The last leg of the process - the actual interviewing - was now upon me. I went up a floor and came to a room full of colour-coded windows. Apparently the colour indicated the type of visa being applied for. The 'blue' windows matching the colour of my plastic folder were on the far right side of the room, next to the bathrooms. The interviewing must have just started because the number counter was indicating '1' as I was trying to make sense of what to do (correct answer: sit down on a bench and wait for your number - the number slip is in the folder).

There was only one window open at first but after a couple of people were finished the other two windows were open as well and things picked up speed. Each interview window had one interviewer who exclusively spoke in English and one interpreter who bridged the communication in Korean. Curiously, two of the three interviewer looked to be Korean (or at least, Korean-American). My turn came eventually (number 22) and faced two women. After handing in all the documents I brought, it started. The interview kind of rubbed me in the wrong way, though, because I got some unexpected questions that had me confounded. I thought I failed!

After the interview, I went back to the first floor, handed in the return slip to get back my stuff, and exited the embassy. It was around 9:10AM.

The United States visa in my passport

Two days later, in the early morning, the courier had called home to inform me that the passport would arrive later in the day. About two hours later the passport was dropped off at the door. Popping open the envelope revealed my passport with the freshly issued United States visa. It was alright after all. I was pleasantly surprised that the processing took such a short time. It was probably due to the barcoded application forms that I submitted that shortened the processing time, and that there weren't any further considerations regarding the issuing of my visa.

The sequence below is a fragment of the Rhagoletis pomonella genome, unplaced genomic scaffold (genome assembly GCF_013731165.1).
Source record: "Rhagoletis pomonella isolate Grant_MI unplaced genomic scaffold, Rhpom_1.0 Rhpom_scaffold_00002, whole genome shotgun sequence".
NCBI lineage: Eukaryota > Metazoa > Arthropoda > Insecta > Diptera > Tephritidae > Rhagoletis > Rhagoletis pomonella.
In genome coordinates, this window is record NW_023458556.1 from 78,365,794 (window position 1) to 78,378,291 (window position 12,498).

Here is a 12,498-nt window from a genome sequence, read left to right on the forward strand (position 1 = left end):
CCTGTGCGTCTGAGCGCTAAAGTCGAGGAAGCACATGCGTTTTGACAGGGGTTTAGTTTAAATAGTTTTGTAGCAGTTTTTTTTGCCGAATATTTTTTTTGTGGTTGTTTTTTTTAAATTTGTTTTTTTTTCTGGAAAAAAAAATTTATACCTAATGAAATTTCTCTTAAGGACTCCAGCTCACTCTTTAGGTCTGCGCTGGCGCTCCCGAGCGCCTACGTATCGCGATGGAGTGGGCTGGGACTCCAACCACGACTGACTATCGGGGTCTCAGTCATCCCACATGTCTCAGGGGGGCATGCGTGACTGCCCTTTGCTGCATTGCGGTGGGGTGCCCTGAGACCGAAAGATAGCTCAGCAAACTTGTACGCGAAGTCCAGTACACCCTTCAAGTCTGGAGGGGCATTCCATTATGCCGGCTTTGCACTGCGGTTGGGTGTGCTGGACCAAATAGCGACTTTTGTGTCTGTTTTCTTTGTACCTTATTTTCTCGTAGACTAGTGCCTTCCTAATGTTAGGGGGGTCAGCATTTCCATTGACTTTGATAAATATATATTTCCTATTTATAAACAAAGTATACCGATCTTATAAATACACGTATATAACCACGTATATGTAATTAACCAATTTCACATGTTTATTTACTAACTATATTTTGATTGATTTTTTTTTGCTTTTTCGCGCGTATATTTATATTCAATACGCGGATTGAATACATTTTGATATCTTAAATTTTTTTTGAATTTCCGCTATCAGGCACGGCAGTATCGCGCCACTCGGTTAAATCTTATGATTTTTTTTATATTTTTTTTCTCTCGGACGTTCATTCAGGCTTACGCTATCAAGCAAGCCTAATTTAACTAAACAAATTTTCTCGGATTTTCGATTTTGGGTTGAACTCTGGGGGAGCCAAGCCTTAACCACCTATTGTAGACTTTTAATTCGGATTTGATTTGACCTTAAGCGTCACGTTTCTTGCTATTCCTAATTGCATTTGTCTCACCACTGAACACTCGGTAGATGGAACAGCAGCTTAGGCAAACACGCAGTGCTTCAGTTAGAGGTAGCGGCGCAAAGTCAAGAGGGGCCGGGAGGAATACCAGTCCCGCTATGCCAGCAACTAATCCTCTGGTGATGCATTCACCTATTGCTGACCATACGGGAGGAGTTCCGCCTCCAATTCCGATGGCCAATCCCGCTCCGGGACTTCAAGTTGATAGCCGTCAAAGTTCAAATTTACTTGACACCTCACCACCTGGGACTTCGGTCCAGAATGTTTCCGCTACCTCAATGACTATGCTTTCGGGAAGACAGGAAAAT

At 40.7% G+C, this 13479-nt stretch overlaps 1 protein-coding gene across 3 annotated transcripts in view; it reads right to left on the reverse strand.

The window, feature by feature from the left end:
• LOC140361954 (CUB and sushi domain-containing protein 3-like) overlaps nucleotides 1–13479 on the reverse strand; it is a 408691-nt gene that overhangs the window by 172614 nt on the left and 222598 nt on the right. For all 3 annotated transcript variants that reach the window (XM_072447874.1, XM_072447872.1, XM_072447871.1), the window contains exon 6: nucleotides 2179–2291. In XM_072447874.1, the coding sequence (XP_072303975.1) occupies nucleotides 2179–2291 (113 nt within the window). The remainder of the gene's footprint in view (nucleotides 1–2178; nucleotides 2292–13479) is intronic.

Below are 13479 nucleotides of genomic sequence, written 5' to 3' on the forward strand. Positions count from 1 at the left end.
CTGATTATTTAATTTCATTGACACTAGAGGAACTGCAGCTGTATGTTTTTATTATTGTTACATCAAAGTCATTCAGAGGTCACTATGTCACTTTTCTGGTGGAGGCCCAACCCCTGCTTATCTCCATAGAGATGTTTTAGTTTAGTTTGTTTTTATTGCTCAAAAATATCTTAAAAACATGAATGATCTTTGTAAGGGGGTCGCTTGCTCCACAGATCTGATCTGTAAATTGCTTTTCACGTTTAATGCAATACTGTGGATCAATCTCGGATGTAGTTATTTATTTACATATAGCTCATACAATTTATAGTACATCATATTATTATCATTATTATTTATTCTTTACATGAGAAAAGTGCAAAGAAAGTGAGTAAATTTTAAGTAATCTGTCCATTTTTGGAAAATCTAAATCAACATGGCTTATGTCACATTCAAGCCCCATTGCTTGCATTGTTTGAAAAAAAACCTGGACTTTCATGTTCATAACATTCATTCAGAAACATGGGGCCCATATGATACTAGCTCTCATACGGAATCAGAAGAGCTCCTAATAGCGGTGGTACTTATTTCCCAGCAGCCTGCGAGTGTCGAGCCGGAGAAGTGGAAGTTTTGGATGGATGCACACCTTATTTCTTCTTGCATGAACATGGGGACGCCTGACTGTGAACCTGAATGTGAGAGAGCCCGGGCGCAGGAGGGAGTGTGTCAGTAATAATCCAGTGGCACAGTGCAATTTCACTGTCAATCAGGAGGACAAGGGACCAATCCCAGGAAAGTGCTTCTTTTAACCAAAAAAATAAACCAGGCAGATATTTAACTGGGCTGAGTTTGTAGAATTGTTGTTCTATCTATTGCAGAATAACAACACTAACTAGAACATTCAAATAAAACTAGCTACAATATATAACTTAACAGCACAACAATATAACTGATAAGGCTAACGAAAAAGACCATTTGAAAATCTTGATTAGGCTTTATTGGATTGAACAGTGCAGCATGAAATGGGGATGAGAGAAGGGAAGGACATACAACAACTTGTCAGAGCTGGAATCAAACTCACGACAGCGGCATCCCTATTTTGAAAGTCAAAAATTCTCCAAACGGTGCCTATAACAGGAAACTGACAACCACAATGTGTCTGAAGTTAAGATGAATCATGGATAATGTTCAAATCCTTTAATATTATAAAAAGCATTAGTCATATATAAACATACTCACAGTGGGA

Looks like I better start reserving plane tickets.
Defined tags for this entry: , , , ,

Trackbacks

Trackback specific URI for this entry

This link is not meant to be clicked. It contains the trackback URI for this entry. You can use this URI to send ping- & trackbacks from your own blog to this entry. To copy the link, right click and select "Copy Shortcut" in Internet Explorer or "Copy Link Location" in Mozilla.

Wesley's Tool-Box on : Renewing my U.S. visa

Continue reading "Renewing my U.S. visa"
The first time I traveled to United States since I left North America in the mid 1990's was back in 2006. South Korea was not on the Visa Waiver Program (VWP) at the time. So I, like most of the Korean nationals, first needed to come to the U.S. Embassy i

Comments

Display comments as Linear | Threaded

์ •์˜๋งŒ on :

๋ชฌํŠธ๋ฆฌ์–ผ ์ตœ์ดˆ ๋ฐœ๊ธ‰๋น„์ž๋„ ๋ณด์—ฌ์ฃผ์ง€ ๊ทธ๋ž˜?

fadare oluwaseyi on :

i want to know how much they are getting us visa...i want to know more better about it.....thanks

Add Comment

E-Mail addresses will not be displayed and will only be used for E-Mail notifications.
Enclosing asterisks marks text as bold (*word*), underscore are made via _word_.
Standard emoticons like :-) and ;-) are converted to images.

Copyright (C) 1996-2021 Wesley Woo-Duk Hwang-Chung. All rights reserved.